Bezos’s rules aren’t bad because storytelling is a sacred art form. They’re bad because following them would result in some truly bizarre television.
When Twin Peaks aired in 1990, David Lynch had no idea how his show’s central mystery would resolve—a clear defiance of the crime writing maxim to start with whodunit and work the plot out backwards from there. The show was a cultural phenomenon. But when the studio realised their showrunner was writing blind, they panicked and forced Lynch to decide who the killer was. The studio got what it wanted—assurance the plot was going somewhere—but the show was robbed of the mystery that had compelled audiences to tune in in the first place, and ratings soon tanked.
Creative storytelling decisions, like making it unclear whether your main character lives or dies in the final episode, can be exhilarating, but they also pose risks. To minimise the chance of failure, tech companies like Amazon and Netflix pore over viewer data to find patterns: when does someone pause, rewind or fast forward? What types of scenes and narrative beats do we tend to let play or skip? This data is then fed back to writers in a supposedly virtuous cycle of data-led TV production.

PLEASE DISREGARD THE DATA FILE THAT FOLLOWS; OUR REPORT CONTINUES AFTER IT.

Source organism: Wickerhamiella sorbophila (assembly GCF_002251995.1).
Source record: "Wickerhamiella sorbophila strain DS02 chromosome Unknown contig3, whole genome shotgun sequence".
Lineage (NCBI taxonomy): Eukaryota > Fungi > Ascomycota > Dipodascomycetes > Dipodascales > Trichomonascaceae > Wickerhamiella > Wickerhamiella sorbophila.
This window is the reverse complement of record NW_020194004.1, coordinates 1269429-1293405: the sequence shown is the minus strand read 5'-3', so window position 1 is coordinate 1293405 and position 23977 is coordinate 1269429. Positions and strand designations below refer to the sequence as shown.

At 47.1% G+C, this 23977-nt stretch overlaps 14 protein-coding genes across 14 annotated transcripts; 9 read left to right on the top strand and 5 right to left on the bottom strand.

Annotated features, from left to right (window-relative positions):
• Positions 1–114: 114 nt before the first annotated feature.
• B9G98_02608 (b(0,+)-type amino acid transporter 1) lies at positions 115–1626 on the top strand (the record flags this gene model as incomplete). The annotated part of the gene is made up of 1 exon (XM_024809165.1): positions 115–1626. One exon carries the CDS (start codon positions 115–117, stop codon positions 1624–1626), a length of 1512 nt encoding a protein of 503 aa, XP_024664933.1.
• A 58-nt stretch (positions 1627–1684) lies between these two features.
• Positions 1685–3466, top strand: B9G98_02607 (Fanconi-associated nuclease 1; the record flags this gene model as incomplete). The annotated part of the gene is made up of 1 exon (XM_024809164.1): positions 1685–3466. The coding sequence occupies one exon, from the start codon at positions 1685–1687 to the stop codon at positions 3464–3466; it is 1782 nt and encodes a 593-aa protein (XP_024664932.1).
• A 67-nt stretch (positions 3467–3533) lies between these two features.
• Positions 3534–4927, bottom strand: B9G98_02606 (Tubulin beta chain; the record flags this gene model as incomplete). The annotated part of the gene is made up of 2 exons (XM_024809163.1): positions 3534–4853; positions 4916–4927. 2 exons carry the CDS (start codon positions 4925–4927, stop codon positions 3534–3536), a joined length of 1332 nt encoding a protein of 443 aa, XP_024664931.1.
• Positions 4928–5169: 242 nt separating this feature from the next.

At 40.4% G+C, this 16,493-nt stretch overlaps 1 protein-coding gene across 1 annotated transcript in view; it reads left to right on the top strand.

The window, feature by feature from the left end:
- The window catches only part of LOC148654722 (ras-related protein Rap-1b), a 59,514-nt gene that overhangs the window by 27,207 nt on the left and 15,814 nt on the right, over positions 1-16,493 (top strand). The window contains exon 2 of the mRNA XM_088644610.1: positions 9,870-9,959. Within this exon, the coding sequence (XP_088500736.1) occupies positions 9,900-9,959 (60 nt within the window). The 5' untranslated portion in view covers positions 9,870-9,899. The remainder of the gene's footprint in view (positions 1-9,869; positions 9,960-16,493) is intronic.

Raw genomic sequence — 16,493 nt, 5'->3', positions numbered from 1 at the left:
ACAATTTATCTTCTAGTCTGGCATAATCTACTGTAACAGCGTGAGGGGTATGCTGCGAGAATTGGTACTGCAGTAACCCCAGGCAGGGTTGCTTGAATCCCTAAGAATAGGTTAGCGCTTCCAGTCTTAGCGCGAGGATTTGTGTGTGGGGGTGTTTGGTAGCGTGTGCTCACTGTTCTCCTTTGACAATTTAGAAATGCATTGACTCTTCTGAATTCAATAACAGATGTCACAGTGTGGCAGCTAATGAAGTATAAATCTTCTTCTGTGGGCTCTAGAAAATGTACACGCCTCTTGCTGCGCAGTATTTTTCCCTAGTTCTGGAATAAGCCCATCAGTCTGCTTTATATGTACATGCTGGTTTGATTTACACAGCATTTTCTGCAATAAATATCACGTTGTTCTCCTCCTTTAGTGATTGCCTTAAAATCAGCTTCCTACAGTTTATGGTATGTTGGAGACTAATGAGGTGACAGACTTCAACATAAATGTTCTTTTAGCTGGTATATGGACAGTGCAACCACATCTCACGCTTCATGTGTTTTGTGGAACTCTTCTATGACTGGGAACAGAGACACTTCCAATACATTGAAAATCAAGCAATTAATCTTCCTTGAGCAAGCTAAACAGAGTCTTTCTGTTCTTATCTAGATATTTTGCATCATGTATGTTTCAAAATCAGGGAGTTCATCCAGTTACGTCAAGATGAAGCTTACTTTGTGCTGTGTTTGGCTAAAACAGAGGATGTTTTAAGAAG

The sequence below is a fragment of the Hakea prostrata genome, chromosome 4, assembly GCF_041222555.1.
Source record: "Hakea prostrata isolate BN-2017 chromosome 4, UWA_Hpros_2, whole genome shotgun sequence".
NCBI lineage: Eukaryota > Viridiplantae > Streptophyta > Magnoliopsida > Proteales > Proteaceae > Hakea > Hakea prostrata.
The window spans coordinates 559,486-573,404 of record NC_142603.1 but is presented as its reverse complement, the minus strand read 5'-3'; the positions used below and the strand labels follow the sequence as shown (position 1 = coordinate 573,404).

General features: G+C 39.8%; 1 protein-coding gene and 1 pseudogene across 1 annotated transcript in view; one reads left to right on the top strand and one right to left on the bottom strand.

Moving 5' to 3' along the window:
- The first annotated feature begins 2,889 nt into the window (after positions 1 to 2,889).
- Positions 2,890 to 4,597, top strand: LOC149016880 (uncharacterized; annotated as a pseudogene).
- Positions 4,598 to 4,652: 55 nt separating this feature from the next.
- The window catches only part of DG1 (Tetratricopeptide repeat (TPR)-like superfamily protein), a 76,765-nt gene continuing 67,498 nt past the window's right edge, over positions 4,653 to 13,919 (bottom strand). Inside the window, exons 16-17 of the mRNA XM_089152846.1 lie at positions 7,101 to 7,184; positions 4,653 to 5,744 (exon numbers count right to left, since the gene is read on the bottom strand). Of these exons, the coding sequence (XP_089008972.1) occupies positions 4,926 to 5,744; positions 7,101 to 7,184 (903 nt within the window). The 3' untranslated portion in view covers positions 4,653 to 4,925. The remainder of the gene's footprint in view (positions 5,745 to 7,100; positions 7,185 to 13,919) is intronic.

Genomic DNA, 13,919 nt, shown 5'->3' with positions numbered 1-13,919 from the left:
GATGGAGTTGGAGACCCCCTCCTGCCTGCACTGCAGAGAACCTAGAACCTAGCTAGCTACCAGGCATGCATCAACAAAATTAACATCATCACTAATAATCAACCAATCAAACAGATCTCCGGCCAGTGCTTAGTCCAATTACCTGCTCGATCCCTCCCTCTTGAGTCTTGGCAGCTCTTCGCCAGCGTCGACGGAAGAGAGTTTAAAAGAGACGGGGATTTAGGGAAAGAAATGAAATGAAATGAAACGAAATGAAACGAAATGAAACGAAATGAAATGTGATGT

As cynical as the process may be, it has resulted in successful entertainment. Netflix only commissioned its David Fincher-directed, Kevin Spacey-fronted political drama House of Cards after learning that its viewers loved David Fincher, Kevin Spacey and the British version of House of Cards. That’s an extreme example of letting the algorithm create our culture for us, but it’s also the logical conclusion of a process that has always sought viewer input. Production companies have always placed the interests of viewers at the centre of their operations, and writers’ rooms have always leant on storytelling principles to structure their creations.